Do students need more online privacy education?


“Even one tweet or one Facebook post leaves a digital footprint forever,” he said. “There are many consequences to what you do online … and we have a generation that grew up with this technology and to a large extent, they have not considered what the consequences down the road could be for what they say right now.”

Kassa said that although Clementi’s suicide proved horrifying for many in higher education, the privacy violation could motivate college decision makers to create stringent privacy policies that are reinforced with persistent marketing campaigns.

“It’s sad that it takes such a tragic event to garner such attention, but we all owe it to him and his family and others who experience this invasion of privacy to make a stand and learn something from it,” he said.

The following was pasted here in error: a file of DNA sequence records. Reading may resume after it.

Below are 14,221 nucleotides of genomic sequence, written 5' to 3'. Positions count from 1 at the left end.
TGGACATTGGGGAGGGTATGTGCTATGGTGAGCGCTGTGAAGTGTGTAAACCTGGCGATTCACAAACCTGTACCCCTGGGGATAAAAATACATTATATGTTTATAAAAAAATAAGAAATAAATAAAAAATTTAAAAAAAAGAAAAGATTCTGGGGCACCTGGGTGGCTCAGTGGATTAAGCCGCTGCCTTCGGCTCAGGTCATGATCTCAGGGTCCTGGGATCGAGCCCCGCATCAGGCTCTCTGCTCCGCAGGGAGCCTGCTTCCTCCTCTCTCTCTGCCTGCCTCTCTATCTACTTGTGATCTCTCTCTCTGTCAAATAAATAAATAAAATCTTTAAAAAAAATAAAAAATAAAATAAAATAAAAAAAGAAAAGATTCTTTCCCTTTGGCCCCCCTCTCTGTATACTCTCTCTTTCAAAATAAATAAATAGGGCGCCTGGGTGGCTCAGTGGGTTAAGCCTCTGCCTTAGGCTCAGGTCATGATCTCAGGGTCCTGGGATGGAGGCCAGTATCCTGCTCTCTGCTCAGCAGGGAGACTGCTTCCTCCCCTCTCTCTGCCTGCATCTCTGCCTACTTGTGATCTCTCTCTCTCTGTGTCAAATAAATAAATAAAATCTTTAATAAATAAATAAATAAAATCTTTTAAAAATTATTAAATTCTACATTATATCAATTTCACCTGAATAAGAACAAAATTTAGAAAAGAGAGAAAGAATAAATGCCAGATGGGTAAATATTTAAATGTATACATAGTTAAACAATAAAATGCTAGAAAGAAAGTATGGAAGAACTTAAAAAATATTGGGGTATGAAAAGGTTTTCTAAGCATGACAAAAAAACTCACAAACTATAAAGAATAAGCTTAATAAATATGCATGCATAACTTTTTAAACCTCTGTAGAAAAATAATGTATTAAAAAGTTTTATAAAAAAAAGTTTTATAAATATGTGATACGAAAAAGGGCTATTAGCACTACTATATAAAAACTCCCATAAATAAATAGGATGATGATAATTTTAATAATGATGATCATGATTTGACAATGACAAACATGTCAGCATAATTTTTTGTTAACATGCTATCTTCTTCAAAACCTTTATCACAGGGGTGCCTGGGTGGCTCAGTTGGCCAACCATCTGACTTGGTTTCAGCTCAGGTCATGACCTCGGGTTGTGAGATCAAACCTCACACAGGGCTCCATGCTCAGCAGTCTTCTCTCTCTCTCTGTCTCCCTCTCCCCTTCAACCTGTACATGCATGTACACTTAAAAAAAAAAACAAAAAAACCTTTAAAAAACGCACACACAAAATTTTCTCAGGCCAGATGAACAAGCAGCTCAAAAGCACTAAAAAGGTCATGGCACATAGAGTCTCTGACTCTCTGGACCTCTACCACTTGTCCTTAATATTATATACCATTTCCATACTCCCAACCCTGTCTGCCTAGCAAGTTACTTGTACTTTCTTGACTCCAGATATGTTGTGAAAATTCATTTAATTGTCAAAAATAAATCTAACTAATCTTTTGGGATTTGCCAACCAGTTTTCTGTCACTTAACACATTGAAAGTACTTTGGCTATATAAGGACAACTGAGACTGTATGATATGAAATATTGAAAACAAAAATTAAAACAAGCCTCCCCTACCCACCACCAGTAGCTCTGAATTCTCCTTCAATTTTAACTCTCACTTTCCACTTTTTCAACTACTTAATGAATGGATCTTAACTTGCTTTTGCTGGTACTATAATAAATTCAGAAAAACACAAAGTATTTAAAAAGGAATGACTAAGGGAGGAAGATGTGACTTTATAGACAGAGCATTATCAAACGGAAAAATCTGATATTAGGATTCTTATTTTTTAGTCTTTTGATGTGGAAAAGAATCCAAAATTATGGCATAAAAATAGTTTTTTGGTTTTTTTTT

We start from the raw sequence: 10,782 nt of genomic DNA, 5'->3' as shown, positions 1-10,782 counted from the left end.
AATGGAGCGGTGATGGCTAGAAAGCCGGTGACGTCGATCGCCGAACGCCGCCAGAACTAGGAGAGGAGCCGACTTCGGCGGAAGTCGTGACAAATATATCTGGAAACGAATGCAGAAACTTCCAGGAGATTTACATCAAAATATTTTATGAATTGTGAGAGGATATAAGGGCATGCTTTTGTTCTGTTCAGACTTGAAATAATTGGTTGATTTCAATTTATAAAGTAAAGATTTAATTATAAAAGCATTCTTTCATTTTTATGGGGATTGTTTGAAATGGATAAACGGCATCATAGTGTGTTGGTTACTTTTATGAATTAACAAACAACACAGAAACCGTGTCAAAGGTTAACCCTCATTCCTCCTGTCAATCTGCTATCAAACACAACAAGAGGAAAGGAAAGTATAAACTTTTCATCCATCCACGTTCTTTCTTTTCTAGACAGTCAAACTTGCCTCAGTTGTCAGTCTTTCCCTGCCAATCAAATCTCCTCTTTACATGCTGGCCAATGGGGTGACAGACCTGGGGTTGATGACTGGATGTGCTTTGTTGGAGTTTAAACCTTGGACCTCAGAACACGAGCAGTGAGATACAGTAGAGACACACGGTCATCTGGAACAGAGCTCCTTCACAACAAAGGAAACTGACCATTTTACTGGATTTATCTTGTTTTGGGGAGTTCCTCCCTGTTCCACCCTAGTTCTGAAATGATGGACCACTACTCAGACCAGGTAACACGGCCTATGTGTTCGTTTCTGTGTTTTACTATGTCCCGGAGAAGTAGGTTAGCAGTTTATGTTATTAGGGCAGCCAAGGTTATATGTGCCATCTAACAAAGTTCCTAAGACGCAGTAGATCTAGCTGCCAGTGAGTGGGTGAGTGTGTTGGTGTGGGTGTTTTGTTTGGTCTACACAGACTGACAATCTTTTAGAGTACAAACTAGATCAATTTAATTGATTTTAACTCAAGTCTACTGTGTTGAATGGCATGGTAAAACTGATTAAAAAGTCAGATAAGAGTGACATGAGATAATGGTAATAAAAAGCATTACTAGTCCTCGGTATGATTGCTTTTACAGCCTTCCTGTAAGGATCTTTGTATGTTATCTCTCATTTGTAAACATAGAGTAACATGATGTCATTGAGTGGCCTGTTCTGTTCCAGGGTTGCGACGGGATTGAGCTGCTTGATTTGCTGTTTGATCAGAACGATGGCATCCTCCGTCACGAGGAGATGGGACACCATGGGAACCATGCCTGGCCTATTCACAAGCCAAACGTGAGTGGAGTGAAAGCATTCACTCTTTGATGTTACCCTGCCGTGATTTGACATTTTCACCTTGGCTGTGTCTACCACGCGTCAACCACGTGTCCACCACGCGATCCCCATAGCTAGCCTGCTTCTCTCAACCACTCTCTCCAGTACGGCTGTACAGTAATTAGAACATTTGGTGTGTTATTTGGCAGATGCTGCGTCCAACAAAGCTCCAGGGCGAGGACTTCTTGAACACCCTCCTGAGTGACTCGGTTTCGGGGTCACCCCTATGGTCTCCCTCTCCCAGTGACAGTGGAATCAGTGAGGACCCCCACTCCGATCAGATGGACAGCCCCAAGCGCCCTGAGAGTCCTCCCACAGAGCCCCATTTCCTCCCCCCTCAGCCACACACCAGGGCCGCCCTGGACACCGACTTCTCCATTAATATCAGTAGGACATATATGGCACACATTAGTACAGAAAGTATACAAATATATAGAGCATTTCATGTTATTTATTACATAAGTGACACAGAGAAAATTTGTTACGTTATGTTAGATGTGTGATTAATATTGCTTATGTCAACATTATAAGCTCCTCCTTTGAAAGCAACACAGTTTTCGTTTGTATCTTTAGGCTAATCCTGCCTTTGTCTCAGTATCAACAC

Meanwhile, more than 66,000 Facebook users had joined the group, “In Honor of Tyler Clementi,” as of Oct.1. Many railed against the unsolicited video posting that set off the deadly chain of events.

“This went beyond bullying,” a woman posted on the Clementi Facebook page. “This was a pure invasion of Tyler’s privacy.”

Another Facebook user wrote, “I wish your privacy had been respected. … I can only hope for justice and that your death will bring more awareness for the other kids out there struggling.”

Material from the Associated Press was used in this report.

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